However, despite its parental ties with France, the history of Pluscarden is very much concerned with Scotland's own affairs. The remoteness of its situation and the slender administrative links with the original foundation meant that the Priory went largely its own way until in 1345 when it came under the immediate surveillance of the Bishop of Moray whose seat at Elgin Cathedral had been founded also by Alexander II seven years before Pluscarden. Both before and after the change in ecclesiastical authority, the Priory buildings had suffered by attack. In 1303 the armies of Edward I of England had ravaged the Province of Moray and Pluscarden had suffered damage, but much more serious than this was the assault traditionally led by the Wolf of Badenoch in 1390. The powerful man, Alexander Stewart, illegitimate son of king Robert II, held the appointment of King's Lieutenant north of the Forth. But his judicial authority was disputed by the Bishop of Moray, and the long-standing quarrel between the two men came to a head in this fateful year of 1390 when the Wolf swept down from his Badenoch fastness' upon the coastal plain of Moray, firing the town of Forres, and the town and Cathedral of Elgin. It therefore seems probable that the Priory of Pluscarden, now under the Bishop's protection, was burned at the same time and today we can still see traces in the Abbey buildings of a fire of about the 1390s.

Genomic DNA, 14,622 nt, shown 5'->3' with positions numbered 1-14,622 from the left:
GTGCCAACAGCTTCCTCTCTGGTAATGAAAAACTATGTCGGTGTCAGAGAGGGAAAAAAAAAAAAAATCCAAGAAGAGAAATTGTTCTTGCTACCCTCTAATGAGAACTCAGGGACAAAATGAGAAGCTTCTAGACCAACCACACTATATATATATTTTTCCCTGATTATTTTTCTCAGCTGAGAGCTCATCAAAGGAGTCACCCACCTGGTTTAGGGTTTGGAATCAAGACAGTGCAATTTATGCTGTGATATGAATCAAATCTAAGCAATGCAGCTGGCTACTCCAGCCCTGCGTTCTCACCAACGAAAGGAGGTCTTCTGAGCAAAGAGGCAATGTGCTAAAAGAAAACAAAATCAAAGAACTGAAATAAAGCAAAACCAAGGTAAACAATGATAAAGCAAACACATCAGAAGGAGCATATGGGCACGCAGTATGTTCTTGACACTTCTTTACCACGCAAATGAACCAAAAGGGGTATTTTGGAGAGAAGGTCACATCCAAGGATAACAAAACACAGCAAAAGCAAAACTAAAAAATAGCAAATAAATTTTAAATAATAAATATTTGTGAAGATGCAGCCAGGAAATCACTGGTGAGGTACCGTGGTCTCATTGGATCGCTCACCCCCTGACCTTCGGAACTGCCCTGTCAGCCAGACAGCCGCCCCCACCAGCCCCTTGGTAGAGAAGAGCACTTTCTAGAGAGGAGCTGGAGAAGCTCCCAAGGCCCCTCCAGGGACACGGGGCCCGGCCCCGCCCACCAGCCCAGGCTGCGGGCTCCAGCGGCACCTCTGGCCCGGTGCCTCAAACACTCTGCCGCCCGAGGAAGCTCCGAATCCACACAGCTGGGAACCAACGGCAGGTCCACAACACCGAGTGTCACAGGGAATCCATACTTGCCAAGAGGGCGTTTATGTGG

The next date of significance in the history of Pluscarden is the year 1454. From its foundation until this year the names of eleven Priors are recorded as well as numerous grants of land, of mills and of fishing's on the Spey. But despite this apparent prosperity the decision was taken in 1454, probably for economic as well as political reasons, to unite the house of Pluscarden with that of Urquhart Priory, an ancient off-shoot of Dunfermline Abbey five miles east of Elgin, that could look back in history a whole century before Pluscarden. Administratively, the Urquhart brethren transferred to Pluscarden and ecclesiastically, this date marks the disappearance from Moray of the white habits of the Valliscaulians and their replacement by the black dress of the Old Benedictines of Dunfermline and Urquhart. More than this, we can detect the influence of Dunfermline today in the characteristic design of certain later windows and other details in the monastic buildings as they survive.